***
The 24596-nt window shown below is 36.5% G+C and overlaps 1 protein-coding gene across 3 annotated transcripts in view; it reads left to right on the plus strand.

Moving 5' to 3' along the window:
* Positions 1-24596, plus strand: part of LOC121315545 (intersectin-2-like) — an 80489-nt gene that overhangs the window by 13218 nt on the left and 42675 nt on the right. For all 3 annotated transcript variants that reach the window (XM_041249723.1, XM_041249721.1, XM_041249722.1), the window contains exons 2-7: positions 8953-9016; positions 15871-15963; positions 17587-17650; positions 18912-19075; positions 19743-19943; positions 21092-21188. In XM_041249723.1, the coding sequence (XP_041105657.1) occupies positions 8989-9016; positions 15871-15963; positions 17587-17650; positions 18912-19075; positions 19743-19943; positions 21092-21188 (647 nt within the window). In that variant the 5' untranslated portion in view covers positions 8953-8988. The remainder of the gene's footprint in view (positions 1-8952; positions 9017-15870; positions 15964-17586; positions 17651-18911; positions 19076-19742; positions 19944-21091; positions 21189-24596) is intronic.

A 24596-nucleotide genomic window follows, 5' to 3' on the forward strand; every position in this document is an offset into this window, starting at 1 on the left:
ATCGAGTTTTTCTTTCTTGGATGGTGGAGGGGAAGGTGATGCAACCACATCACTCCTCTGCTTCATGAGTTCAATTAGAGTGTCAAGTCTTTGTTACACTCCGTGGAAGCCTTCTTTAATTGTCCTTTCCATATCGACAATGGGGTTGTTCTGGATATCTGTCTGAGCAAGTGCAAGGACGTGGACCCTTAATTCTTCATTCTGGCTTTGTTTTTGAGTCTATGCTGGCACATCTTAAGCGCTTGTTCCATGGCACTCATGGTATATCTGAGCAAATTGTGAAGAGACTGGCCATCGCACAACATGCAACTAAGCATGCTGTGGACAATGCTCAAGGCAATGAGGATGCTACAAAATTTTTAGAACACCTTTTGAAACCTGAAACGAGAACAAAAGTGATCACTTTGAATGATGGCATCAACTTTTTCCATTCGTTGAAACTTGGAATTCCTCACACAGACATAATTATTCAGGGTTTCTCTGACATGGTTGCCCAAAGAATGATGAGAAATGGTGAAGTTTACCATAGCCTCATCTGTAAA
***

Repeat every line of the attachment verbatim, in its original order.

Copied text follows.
The 24596-nt window shown below is 36.5% G+C and overlaps 1 protein-coding gene across 3 annotated transcripts in view; it reads left to right on the plus strand.

Moving 5' to 3' along the window:
* Positions 1-24596, plus strand: part of LOC121315545 (intersectin-2-like) — an 80489-nt gene that overhangs the window by 13218 nt on the left and 42675 nt on the right. For all 3 annotated transcript variants that reach the window (XM_041249723.1, XM_041249721.1, XM_041249722.1), the window contains exons 2-7: positions 8953-9016; positions 15871-15963; positions 17587-17650; positions 18912-19075; positions 19743-19943; positions 21092-21188. In XM_041249723.1, the coding sequence (XP_041105657.1) occupies positions 8989-9016; positions 15871-15963; positions 17587-17650; positions 18912-19075; positions 19743-19943; positions 21092-21188 (647 nt within the window). In that variant the 5' untranslated portion in view covers positions 8953-8988. The remainder of the gene's footprint in view (positions 1-8952; positions 9017-15870; positions 15964-17586; positions 17651-18911; positions 19076-19742; positions 19944-21091; positions 21189-24596) is intronic.

A 24596-nucleotide genomic window follows, 5' to 3' on the forward strand; every position in this document is an offset into this window, starting at 1 on the left:
ATCGAGTTTTTCTTTCTTGGATGGTGGAGGGGAAGGTGATGCAACCACATCACTCCTCTGCTTCATGAGTTCAATTAGAGTGTCAAGTCTTTGTTACACTCCGTGGAAGCCTTCTTTAATTGTCCTTTCCATATCGACAATGGGGTTGTTCTGGATATCTGTCTGAGCAAGTGCAAGGACGTGGACCCTTAATTCTTCATTCTGGCTTTGTTTTTGAGTCTATGCTGGCACATCTTAAGCGCTTGTTCCATGGCACTCATGGTATATCTGAGCAAATTGTGAAGAGACTGGCCATCGCACAACATGCAACTAAGCATGCTGTGGACAATGCTCAAGGCAATGAGGATGCTACAAAATTTTTAGAACACCTTTTGAAACCTGAAACGAGAACAAAAGTGATCACTTTGAATGATGGCATCAACTTTTTCCATTCGTTGAAACTTGGAATTCCTCACACAGACATAATTATTCAGGGTTTCTCTGACATGGTTGCCCAAAGAATGATGAGAAATGGTGAAGTTTACCATAGCCTCATCTGTAAA